7.2 I became involved as a consultant to BAE in order to assist BAE with the implementation of their NIP programme. My Companies’ rationale for it’s involvement as consultant to BAE is fully explained in the BAE submission to the Commission. My Companies’ involvement was underpinned and supported by by contract and documentation which is already before the Commission…
8. I can further categorically state that I did not pay any gratification to anybody who was involved in then procurement process in order to influence such person relating to the award or conclusion of any of the contracts awarded and concluded in the SOPP.’

[59] An examination of Advocate Hlongwane’s witness statement called for further investigation. For example, he stated that his relationship with BAE Systems began in 2003 by way of an agreement between Hlongwane Consulting and SANIP. This was contradicted by the SFO affidavit which claimed that the relationship began at least by late 1999. His witness statement made no mention of the second ‘overt consultancy agreement in Hlongwane Consulting and BAE Systems of 09 September 2003 backdated to January 2002.

[60] It must be pointed out that nowhere in the statement does Advocate Hlongwane deal with BAE’s web of companies with which he and his companies conducted their dealings as well as the payments detailed above that flowed into his companies’ coffers. In addition nowhere does Advocate Hlongwane explain what services he and his companies rendered to BAE to justify the significant amounts of money that were channelled to his companies by BAE through its web of companies. The Commission did not enquire into these issues despite the damning allegations in the affidavits by Murphy, Du Plooy and Downer. Similar allegations are also contained in the Auditor Generals draft report which the Commission paid no attention to whatsoever.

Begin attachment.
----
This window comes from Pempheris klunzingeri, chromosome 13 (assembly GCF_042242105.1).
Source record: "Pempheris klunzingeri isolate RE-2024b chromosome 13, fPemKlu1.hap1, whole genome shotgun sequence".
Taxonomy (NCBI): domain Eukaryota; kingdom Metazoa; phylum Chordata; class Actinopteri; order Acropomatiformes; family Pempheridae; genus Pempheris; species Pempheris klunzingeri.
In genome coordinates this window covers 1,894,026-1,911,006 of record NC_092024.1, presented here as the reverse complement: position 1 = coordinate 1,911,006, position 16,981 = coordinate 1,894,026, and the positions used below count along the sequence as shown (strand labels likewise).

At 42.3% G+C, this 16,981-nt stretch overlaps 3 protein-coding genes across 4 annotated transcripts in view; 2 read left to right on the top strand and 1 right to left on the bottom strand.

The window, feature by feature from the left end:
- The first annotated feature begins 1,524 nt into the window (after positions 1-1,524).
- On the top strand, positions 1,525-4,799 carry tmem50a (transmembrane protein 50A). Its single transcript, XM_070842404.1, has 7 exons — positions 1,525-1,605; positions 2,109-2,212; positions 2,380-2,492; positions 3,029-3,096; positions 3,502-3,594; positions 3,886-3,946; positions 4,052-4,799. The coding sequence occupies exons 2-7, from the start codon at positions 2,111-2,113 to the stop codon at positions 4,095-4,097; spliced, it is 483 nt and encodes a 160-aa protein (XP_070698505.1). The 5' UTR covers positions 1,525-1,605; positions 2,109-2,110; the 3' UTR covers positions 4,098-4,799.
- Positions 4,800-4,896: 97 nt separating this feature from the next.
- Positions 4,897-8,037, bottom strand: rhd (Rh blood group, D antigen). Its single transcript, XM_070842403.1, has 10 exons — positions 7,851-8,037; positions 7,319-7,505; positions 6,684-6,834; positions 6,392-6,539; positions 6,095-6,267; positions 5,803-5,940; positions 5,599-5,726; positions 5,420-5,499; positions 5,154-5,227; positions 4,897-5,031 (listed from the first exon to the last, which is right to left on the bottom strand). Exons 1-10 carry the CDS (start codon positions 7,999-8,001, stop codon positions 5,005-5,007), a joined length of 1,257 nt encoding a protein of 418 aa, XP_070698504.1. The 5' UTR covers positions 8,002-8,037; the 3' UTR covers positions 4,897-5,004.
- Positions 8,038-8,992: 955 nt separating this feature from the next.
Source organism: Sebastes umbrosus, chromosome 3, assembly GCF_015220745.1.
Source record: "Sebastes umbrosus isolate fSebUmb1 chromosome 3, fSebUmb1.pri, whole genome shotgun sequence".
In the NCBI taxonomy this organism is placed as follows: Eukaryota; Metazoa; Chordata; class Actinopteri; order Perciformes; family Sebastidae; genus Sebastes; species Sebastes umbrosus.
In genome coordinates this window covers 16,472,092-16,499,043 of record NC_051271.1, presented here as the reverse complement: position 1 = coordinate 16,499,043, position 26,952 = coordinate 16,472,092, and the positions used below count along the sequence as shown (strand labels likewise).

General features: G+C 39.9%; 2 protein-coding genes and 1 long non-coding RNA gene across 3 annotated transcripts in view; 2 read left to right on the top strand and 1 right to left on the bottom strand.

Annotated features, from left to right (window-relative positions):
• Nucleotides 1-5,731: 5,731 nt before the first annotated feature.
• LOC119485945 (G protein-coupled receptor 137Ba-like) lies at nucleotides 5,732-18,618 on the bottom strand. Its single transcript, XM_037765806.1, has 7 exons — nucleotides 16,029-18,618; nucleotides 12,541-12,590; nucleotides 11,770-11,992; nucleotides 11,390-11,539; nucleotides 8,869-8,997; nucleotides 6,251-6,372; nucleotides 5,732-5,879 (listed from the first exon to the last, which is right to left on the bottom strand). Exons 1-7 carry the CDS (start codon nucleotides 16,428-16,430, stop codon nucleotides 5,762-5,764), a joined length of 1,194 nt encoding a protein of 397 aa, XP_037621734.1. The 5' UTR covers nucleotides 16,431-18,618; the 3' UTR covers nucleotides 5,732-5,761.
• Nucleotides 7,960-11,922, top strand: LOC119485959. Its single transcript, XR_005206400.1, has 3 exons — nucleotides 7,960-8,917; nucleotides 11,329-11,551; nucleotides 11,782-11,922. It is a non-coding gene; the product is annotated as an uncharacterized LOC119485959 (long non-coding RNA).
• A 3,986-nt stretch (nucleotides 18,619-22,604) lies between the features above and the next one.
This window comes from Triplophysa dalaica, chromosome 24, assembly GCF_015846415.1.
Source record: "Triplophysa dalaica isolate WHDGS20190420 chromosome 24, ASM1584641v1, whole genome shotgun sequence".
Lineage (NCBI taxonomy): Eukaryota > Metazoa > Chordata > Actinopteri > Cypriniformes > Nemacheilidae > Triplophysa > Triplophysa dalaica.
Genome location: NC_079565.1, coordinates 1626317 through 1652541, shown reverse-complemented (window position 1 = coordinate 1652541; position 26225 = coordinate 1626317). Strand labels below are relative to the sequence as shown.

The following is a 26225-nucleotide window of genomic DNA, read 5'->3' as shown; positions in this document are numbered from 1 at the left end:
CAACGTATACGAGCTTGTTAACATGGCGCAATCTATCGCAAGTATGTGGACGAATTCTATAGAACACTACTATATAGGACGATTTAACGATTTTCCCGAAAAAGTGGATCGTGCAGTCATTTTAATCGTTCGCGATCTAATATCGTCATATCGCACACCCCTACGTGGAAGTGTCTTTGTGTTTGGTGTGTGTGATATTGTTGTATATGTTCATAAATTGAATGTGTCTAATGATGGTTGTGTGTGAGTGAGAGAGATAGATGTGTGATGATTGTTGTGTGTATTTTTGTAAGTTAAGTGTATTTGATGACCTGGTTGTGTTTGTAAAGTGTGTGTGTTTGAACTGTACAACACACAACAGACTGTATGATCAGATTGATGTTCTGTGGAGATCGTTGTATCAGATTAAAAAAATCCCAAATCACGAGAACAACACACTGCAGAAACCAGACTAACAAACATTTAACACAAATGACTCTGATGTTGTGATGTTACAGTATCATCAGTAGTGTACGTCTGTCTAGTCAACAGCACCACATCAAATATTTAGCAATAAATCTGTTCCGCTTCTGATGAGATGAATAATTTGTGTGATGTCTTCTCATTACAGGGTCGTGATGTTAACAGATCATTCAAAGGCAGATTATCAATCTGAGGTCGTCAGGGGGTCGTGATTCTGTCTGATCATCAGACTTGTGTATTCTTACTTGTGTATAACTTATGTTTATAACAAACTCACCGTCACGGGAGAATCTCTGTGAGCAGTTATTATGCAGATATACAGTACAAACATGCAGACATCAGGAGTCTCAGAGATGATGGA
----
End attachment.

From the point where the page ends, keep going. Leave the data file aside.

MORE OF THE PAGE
[61] There was no attempt to confront Advocate Hlongwane with that which had been alleged in the SFO affidavit, namely that Hlongwane Consulting had been paid more than £10m between September 2003 and January 2007 or how the agreement had been varied on 05 September 2005 ‘to allow for a US $8m ex gratia payment ‘in full and final settlement for all additional work regarding Gripen Tranche 3’. The Hlongwane witness statement was equally silent on the approximately R 60 m transferred to him from Arstow Commercial.

[62] A commission which was intent on enquiring and thus determining the truth could not have accepted this witness statement without careful interrogation. However when Advocate Hlongwane testified, there was only one occasion on which he was probed with regard to matters outside of his witness statement. The evidence leader Advocate Mphaga asked Advocate Hlongwane about the joint submission which had been made by Messrs Andrew Feistein and Paul Holden, both of whom had written books about the SDPP.

[63] Advocate Mphaga asked Advocate Hlongwane the following:

‘But in particular I wanted to refer you to page 101, paragraph 2. You will see there they mention that much larger payments were made directly to Hlongwane himself through his company, Hlongwane’s Consulting and (indistinct.] They refer to certain payments which were made, and I think that the critics or witness who gave evidence amongst others Dr Woods and also Crawford Brown, they have also made reference to the fact that you have received large payments and seemingly their evidence was 5 that it is not justified in that they were not [indistinct]. We will deal with the issue relating to the quantum once and for all.
ADV. HLONGWANE: We should like all other people, and you cannot criminalise a business man purely because of quantum. I can give examples I saw in the papers. [indistinct] huge amounts of money. The Sunday Times running headline of the [indistinct] quantum, quantum, quantum. But it was celebrated.